A delicate intracellular balance among protein synthesis, folding, and degradation is essential to maintaining protein homeostasis or proteostasis, and it is challenged by genetic and environmental factors. Molecular chaperones and the ubiquitin proteasome system (UPS) play a vital role in proteostasis for normal cellular function. As part of protein quality control, molecular chaperones recognize misfolded proteins and assist in their refolding. Proteins that are beyond repair or refolding undergo degradation, which is largely mediated by the UPS. The importance of protein quality control is becoming ever clearer, but it can also be a disease-causing mechanism. Diseases such as phenylketonuria (PKU) and hereditary tyrosinemia-I (HT1) are caused due to mutations in PAH and FAH gene, resulting in reduced protein stability, misfolding, accelerated degradation, and deficiency in functional proteins. Misfolded or partially unfolded proteins do not necessarily lose their functional activity completely. Thus, partially functional proteins can be rescued from degradation by molecular chaperones and deubiquitinating enzymes (DUBs). Deubiquitination is an important mechanism of the UPS that can reverse the degradation of a substrate protein by covalently removing its attached ubiquitin molecule. In this review, we discuss the importance of molecular chaperones and DUBs in reducing the severity of PKU and HT1 by stabilizing and rescuing mutant proteins.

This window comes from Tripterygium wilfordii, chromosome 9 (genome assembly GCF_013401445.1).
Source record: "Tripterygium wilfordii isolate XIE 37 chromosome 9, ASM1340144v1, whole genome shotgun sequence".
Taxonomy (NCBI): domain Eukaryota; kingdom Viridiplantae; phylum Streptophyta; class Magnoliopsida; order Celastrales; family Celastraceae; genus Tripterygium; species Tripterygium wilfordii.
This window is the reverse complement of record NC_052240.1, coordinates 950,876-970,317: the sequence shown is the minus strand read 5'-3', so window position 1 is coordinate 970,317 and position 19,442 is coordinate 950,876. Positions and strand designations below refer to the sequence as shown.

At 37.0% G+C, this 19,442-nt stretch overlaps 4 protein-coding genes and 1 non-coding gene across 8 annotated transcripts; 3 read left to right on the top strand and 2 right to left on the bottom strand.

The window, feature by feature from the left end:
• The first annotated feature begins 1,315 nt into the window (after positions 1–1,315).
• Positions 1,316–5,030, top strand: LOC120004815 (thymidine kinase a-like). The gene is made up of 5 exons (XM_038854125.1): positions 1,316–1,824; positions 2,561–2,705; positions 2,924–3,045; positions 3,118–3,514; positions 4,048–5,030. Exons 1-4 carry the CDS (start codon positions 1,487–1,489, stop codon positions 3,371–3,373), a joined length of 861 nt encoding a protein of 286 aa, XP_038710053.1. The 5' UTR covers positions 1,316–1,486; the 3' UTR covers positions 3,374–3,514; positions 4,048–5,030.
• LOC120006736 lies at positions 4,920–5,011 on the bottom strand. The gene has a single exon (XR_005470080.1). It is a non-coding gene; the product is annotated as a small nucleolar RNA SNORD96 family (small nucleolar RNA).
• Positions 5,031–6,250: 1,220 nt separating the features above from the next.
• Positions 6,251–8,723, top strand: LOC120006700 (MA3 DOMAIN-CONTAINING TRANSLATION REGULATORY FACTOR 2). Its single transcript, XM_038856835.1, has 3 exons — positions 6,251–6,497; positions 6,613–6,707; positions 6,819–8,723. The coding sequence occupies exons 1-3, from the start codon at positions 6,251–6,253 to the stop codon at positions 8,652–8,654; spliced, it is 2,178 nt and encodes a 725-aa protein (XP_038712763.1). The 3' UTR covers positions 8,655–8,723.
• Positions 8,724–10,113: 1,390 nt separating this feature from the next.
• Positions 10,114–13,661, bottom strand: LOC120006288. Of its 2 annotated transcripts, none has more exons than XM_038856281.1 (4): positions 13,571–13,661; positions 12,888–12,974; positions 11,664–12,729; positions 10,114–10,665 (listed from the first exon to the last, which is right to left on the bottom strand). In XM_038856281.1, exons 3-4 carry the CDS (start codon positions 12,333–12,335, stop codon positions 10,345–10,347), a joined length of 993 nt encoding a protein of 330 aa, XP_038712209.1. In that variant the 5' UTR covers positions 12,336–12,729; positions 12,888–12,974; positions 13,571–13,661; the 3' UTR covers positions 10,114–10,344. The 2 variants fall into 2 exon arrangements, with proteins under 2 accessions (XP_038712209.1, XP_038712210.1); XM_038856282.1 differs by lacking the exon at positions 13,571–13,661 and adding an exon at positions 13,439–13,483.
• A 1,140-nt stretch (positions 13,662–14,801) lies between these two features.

- Protein quality control
- Protein stabilization